On tax cuts news, latest data shows Australians are spending their extra cash from interest rates and tax cuts on household debts instead of goods and services.
This worsens the retail downturn and affects the economy, according to the analysis of global investment bank Morgan Stanley.
Soft Retail Conditions After Tax Cuts
Companies and retailers are reporting insufficient consumer pickup even after an estimated of $7.5 billion tax cuts have been paid out.
The report analysis says the “deleveraging consumer” may limit pass-through of tax cuts which are expected to flow through to about 10 million households.
The tax cut package puts $7.5 billion into the pockets of 10 million people. That is worth 0.6 per cent of disposable income or to put into perspective, an extra $1080 cash for individuals earning between $48,000 and $90,000 per year.
In contrast with interest rate cuts, the benefits of which accrue gradually as household pay less mortgages, tax rate cuts impact is immediate. It should be immediate because when taxes are lodged, tax cuts are given in the form of a rebate.
However, even though half the rebates have already been paid out, with tax lodgements running 17 per cent ahead of last year, there are no considerable signs of pickup in Australia’s retail and macroeconomy yet. And it may never, according to the report.
“We remain cautious on the extent to which consumers will spend their income windfall, and think the deleveraging headwind still remains.”
Tax Cuts from the Federal Government Isn’t Helping
Consumer demand is not peaking as the federal government hoped it would with the tax cuts provisions.
Morgan Stanley acknowledges reports of “green shoots” or signs of economic recovery some companies are reporting but maintains it is inconsistent with macroeconomic data. The latest NAB Cashless Retail Sales Index, for instance, shows little sign of upturn in consumer spending.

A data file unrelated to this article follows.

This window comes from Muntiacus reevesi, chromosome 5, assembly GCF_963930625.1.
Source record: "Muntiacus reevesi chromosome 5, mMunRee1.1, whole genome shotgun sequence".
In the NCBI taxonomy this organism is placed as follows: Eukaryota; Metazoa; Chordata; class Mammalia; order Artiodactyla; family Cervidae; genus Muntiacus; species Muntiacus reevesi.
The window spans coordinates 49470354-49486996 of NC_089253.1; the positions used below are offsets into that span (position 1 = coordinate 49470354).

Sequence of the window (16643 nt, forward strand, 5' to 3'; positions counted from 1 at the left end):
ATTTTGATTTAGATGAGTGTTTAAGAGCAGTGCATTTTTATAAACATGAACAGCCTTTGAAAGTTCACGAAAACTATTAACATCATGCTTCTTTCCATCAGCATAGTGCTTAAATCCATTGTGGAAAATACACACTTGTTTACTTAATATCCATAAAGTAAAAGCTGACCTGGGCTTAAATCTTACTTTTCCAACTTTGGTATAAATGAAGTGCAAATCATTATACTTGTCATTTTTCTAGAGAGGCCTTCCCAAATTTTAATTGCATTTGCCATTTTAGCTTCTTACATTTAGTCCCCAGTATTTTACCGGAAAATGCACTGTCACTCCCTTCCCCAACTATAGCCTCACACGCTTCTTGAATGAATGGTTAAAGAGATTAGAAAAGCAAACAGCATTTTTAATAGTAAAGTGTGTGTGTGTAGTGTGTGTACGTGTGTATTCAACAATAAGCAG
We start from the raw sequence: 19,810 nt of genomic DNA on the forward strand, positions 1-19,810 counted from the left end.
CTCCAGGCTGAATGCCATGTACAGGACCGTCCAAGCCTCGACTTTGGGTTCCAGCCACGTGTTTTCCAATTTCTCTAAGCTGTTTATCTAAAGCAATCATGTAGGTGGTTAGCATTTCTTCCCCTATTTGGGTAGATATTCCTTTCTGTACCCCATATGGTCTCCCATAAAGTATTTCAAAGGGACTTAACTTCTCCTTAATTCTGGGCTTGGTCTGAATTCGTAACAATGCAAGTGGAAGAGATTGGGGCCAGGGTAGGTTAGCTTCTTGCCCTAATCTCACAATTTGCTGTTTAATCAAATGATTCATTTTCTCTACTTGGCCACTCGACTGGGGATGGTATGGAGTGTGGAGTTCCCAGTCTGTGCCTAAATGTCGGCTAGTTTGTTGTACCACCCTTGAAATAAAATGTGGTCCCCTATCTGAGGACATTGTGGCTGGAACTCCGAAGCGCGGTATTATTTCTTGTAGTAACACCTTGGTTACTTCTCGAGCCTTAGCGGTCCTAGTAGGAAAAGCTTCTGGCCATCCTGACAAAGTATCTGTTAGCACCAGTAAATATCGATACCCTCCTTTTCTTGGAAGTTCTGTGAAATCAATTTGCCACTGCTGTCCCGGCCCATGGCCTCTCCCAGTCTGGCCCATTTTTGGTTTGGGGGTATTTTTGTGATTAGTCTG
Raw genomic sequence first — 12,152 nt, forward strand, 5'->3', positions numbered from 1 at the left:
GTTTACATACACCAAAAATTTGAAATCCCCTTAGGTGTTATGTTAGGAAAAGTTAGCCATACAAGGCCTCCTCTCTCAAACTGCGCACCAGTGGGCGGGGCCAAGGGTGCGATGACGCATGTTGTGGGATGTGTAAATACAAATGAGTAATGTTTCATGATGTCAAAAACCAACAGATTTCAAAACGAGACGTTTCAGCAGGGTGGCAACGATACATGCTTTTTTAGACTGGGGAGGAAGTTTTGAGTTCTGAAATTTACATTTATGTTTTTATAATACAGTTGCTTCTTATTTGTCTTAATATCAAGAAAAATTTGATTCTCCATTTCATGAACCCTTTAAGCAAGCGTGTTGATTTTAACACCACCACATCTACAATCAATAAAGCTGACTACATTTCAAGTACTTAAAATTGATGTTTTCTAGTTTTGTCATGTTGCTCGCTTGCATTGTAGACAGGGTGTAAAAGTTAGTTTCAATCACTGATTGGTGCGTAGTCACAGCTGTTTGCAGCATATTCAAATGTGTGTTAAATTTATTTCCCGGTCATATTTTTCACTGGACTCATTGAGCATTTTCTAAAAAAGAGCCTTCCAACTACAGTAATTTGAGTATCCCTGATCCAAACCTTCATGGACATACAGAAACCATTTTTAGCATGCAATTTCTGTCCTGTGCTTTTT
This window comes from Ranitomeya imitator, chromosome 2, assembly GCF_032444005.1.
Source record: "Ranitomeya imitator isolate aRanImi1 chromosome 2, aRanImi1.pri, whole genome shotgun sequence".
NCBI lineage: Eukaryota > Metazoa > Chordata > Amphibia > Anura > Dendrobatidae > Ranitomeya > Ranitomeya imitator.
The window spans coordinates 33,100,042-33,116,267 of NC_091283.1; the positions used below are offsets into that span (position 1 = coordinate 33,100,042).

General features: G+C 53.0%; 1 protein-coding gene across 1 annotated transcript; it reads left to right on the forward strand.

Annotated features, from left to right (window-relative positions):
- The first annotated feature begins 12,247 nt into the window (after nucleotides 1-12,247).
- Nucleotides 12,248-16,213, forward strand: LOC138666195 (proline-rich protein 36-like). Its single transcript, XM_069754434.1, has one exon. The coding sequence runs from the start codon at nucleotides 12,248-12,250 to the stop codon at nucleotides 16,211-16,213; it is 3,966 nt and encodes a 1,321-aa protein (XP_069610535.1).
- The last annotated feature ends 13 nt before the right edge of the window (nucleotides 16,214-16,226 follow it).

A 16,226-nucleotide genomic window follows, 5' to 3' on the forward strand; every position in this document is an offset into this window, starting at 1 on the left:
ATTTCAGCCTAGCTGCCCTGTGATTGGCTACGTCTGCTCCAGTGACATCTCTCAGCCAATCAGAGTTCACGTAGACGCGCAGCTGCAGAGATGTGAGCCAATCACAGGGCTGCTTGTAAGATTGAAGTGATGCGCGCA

NAB Chief Economist, Alan Oster said, “There is little to celebrate in these figures.” He added that even though there are people yet to submit their tax returns and they are watching closely for signs of improvement in consumer spending, they remain unconvinced consumer spending will change markedly, even with tax cuts or the interest rate cuts from the RBA.
A Case of “Debt Overhang”
Recent research from the Reserve Bank of Australia (RBA) showed evidence of “debt overhang effect” in Australian households.
A debt overhang effect happens when a household cut back on spending due to mortgage debts.
Apparently, Australian households with high levels of outstanding mortgage debt reduce their spending by more than other households during macroeconomic crisis.
The overhang effect, though, is not exclusive to financially constrained households and those with strong “precautionary saving motives.”
The research showed that even when housing wealth remains constant, households still reduce their spending when the gross value of both their debt and assets increases.
So, whether the reason is weak household wealth growth, income growth or high debt, what is certain is that Australian consumers aren’t inclined to increase their spending, particularly on items they consider non-essential.
The retail sector may remain weak for some time and Australians may continue using extra cash to pay off debts.
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